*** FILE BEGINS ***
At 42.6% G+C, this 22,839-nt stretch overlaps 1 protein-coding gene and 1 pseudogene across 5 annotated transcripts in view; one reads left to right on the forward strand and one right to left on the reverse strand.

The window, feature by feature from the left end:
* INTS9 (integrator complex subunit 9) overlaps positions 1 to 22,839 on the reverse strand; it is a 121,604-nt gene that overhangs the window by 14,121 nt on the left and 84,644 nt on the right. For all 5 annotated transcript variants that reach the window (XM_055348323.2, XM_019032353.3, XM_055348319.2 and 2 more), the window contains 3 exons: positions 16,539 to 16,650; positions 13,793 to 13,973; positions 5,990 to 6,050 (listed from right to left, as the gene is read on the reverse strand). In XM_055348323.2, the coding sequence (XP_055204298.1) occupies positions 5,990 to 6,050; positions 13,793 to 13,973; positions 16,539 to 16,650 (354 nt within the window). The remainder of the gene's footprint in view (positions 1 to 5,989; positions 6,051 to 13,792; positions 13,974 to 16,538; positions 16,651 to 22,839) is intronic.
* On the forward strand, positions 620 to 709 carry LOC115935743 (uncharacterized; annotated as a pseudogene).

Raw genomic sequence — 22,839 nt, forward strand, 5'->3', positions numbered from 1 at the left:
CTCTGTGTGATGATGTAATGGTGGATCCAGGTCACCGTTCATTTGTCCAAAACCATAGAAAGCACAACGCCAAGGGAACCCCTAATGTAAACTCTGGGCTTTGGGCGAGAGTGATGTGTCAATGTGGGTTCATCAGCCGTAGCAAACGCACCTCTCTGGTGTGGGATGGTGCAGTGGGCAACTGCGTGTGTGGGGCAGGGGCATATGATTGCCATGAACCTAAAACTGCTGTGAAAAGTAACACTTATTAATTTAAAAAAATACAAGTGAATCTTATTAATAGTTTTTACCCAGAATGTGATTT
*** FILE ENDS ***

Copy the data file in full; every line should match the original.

At 42.6% G+C, this 22,839-nt stretch overlaps 1 protein-coding gene and 1 pseudogene across 5 annotated transcripts in view; one reads left to right on the forward strand and one right to left on the reverse strand.

The window, feature by feature from the left end:
* INTS9 (integrator complex subunit 9) overlaps positions 1 to 22,839 on the reverse strand; it is a 121,604-nt gene that overhangs the window by 14,121 nt on the left and 84,644 nt on the right. For all 5 annotated transcript variants that reach the window (XM_055348323.2, XM_019032353.3, XM_055348319.2 and 2 more), the window contains 3 exons: positions 16,539 to 16,650; positions 13,793 to 13,973; positions 5,990 to 6,050 (listed from right to left, as the gene is read on the reverse strand). In XM_055348323.2, the coding sequence (XP_055204298.1) occupies positions 5,990 to 6,050; positions 13,793 to 13,973; positions 16,539 to 16,650 (354 nt within the window). The remainder of the gene's footprint in view (positions 1 to 5,989; positions 6,051 to 13,792; positions 13,974 to 16,538; positions 16,651 to 22,839) is intronic.
* On the forward strand, positions 620 to 709 carry LOC115935743 (uncharacterized; annotated as a pseudogene).

Raw genomic sequence — 22,839 nt, forward strand, 5'->3', positions numbered from 1 at the left:
CTCTGTGTGATGATGTAATGGTGGATCCAGGTCACCGTTCATTTGTCCAAAACCATAGAAAGCACAACGCCAAGGGAACCCCTAATGTAAACTCTGGGCTTTGGGCGAGAGTGATGTGTCAATGTGGGTTCATCAGCCGTAGCAAACGCACCTCTCTGGTGTGGGATGGTGCAGTGGGCAACTGCGTGTGTGGGGCAGGGGCATATGATTGCCATGAACCTAAAACTGCTGTGAAAAGTAACACTTATTAATTTAAAAAAATACAAGTGAATCTTATTAATAGTTTTTACCCAGAATGTGATTT